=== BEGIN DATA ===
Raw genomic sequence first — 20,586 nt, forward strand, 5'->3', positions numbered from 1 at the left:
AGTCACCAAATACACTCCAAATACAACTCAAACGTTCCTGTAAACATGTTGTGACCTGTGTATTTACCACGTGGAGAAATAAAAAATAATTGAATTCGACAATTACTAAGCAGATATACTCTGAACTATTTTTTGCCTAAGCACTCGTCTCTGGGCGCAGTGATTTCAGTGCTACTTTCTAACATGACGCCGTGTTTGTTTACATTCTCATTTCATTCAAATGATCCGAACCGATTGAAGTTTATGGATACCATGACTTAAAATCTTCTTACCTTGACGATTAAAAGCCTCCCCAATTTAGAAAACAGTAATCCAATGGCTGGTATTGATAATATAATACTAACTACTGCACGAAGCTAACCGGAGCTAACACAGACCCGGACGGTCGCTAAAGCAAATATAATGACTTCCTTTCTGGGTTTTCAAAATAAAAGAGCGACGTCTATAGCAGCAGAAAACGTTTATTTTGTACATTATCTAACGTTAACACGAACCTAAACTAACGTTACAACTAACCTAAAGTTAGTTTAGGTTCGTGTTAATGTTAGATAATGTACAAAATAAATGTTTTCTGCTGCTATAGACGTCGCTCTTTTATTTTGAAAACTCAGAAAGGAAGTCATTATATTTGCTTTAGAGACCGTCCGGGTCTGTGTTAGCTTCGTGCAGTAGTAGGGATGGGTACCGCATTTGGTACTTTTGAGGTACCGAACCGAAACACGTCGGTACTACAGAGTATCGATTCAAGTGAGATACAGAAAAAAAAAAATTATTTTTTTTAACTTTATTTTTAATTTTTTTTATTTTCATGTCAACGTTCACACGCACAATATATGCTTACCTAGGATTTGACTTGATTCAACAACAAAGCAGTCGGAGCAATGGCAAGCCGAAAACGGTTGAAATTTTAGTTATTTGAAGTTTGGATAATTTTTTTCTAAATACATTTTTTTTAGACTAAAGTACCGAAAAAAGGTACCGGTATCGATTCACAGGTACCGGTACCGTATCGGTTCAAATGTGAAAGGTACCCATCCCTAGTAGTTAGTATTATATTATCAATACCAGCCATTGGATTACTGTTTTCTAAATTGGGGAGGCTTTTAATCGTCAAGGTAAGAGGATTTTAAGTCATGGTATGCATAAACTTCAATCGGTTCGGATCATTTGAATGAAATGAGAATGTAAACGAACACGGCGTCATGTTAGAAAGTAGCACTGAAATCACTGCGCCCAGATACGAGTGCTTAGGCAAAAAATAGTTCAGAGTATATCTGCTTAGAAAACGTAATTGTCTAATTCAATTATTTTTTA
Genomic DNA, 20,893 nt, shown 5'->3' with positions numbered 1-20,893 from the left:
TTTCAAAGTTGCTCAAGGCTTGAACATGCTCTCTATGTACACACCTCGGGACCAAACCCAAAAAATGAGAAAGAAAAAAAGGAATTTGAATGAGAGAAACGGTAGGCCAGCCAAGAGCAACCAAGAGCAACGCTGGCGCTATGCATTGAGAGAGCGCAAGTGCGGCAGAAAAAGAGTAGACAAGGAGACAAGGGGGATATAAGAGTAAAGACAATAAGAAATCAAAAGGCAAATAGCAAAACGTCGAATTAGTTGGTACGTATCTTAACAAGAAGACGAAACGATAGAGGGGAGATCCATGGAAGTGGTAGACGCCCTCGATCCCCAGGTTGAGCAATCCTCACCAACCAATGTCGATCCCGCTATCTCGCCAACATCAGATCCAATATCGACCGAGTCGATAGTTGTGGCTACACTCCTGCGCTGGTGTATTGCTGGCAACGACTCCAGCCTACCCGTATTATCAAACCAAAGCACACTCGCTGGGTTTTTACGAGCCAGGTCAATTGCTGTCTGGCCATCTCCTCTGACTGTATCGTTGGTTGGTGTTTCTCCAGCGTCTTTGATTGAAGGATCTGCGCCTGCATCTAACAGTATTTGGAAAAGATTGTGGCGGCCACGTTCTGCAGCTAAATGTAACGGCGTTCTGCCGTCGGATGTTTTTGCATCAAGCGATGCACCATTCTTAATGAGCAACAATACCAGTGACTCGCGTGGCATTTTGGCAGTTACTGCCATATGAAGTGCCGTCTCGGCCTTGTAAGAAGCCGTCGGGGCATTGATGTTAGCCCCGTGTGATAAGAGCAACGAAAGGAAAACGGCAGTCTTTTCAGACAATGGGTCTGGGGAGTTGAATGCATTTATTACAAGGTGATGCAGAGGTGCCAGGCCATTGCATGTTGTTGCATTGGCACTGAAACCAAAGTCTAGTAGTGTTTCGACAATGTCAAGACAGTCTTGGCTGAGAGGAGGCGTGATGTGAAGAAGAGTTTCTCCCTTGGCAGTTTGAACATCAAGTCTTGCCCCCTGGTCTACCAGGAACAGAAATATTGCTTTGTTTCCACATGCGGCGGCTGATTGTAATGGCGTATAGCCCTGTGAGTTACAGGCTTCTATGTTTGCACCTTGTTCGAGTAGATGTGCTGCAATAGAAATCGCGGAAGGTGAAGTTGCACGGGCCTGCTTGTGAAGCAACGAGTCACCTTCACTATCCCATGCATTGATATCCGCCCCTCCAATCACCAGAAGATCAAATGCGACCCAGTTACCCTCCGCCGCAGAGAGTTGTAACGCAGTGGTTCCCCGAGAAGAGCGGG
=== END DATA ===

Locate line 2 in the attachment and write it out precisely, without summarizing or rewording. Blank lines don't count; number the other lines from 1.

AGTCACCAAATACACTCCAAATACAACTCAAACGTTCCTGTAAACATGTTGTGACCTGTGTATTTACCACGTGGAGAAATAAAAAATAATTGAATTCGACAATTACTAAGCAGATATACTCTGAACTATTTTTTGCCTAAGCACTCGTCTCTGGGCGCAGTGATTTCAGTGCTACTTTCTAACATGACGCCGTGTTTGTTTACATTCTCATTTCATTCAAATGATCCGAACCGATTGAAGTTTATGGATACCATGACTTAAAATCTTCTTACCTTGACGATTAAAAGCCTCCCCAATTTAGAAAACAGTAATCCAATGGCTGGTATTGATAATATAATACTAACTACTGCACGAAGCTAACCGGAGCTAACACAGACCCGGACGGTCGCTAAAGCAAATATAATGACTTCCTTTCTGGGTTTTCAAAATAAAAGAGCGACGTCTATAGCAGCAGAAAACGTTTATTTTGTACATTATCTAACGTTAACACGAACCTAAACTAACGTTACAACTAACCTAAAGTTAGTTTAGGTTCGTGTTAATGTTAGATAATGTACAAAATAAATGTTTTCTGCTGCTATAGACGTCGCTCTTTTATTTTGAAAACTCAGAAAGGAAGTCATTATATTTGCTTTAGAGACCGTCCGGGTCTGTGTTAGCTTCGTGCAGTAGTAGGGATGGGTACCGCATTTGGTACTTTTGAGGTACCGAACCGAAACACGTCGGTACTACAGAGTATCGATTCAAGTGAGATACAGAAAAAAAAAAATTATTTTTTTTAACTTTATTTTTAATTTTTTTTATTTTCATGTCAACGTTCACACGCACAATATATGCTTACCTAGGATTTGACTTGATTCAACAACAAAGCAGTCGGAGCAATGGCAAGCCGAAAACGGTTGAAATTTTAGTTATTTGAAGTTTGGATAATTTTTTTCTAAATACATTTTTTTTAGACTAAAGTACCGAAAAAAGGTACCGGTATCGATTCACAGGTACCGGTACCGTATCGGTTCAAATGTGAAAGGTACCCATCCCTAGTAGTTAGTATTATATTATCAATACCAGCCATTGGATTACTGTTTTCTAAATTGGGGAGGCTTTTAATCGTCAAGGTAAGAGGATTTTAAGTCATGGTATGCATAAACTTCAATCGGTTCGGATCATTTGAATGAAATGAGAATGTAAACGAACACGGCGTCATGTTAGAAAGTAGCACTGAAATCACTGCGCCCAGATACGAGTGCTTAGGCAAAAAATAGTTCAGAGTATATCTGCTTAGAAAACGTAATTGTCTAATTCAATTATTTTTTA